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    The Pacific Republic and the Golden Circle

    I've mentioned a few times on here that I've been working (very slowly) on a project about an independent republic in the Oregon Country, founded in the 1840s in response to slower US expansion. While researching, I've come across a side topic that I won't be using but which is interesting in...
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    Fire on the Mountain and utopian AH

    I recently came across Terry Bisson's Fire on the Mountain in the local anarchist bookstore, and I thought I'd recommend you all check it out if you haven't already. I've admitted before that most published alternate history doesn't interest me, but I really enjoyed this one. The POD is a...
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    Bombs, Brains, and the Bay Area

    A small and ghoulish POD here. In December 1976, Dianne Feinstein - then a San Francisco supervisor - was targeted by a bomb hidden in the flower planters outside her apartment. It misfired and was found later by a maid. The New World Liberation Front claimed responsibility in a communique...
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    Tom McCall and the Third Force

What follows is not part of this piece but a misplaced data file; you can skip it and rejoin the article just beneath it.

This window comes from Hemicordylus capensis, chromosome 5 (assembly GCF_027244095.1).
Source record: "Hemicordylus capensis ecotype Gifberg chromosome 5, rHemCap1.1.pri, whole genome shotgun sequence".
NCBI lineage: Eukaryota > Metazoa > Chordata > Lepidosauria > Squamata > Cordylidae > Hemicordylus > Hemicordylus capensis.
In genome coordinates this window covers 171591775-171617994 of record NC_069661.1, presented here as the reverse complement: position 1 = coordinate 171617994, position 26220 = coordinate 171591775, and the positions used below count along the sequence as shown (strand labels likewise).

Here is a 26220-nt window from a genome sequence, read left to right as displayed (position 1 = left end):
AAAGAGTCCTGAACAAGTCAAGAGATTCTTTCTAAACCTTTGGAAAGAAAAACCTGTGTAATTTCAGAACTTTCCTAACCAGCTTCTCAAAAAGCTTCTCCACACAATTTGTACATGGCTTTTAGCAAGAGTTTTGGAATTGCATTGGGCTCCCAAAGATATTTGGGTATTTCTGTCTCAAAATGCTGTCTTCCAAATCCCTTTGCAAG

Just finished Oregon governor Tom McCall's TOM McCALL: MAVERICK, a short and grandiosely titled memoir chock full of potential PODs. Apparently McCall considered running for mayor of Moscow, Idaho while working there as a cub reporter but was shot down by his boss; he also escaped a mysterious...
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    Map Commons

    I'm not sure my personal output of maps is prodigious enough to warrant a whole dedicated thread, and I'm sure I'm not the only one. So here's a map playground for all!
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    The Phoenix Foundation: Libertarian colonialism

    Ayn Rand's Objectivist Katanga made for a fun AH story, but required some creative PODs to get the ball rolling - Rand never had direct ties to Congolese politics. However, I've been doing some reading and it seems as though the idea of American libertarians engaging in neocolonial adventurism...
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    Article V Convention in 1969

    I posted this WI a while back on the other website but didn't generate much discussion, which is a shame as I think it's a unique idea. During the Sixties, several Supreme Court decisions (Reynolds v. Sims, Wesberry v. Sanders) mandated one-man, one-vote (ie, equal in population) districts for...
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    Architectural AH

    While I am very, very far from anything resembling expertise, architectural history is a fertile field for AH, and I thought it might be good to have a central thread for it. Major published writers have dabbled in alt-itechture - I believe Fatherland touches on a completed Germania plan for...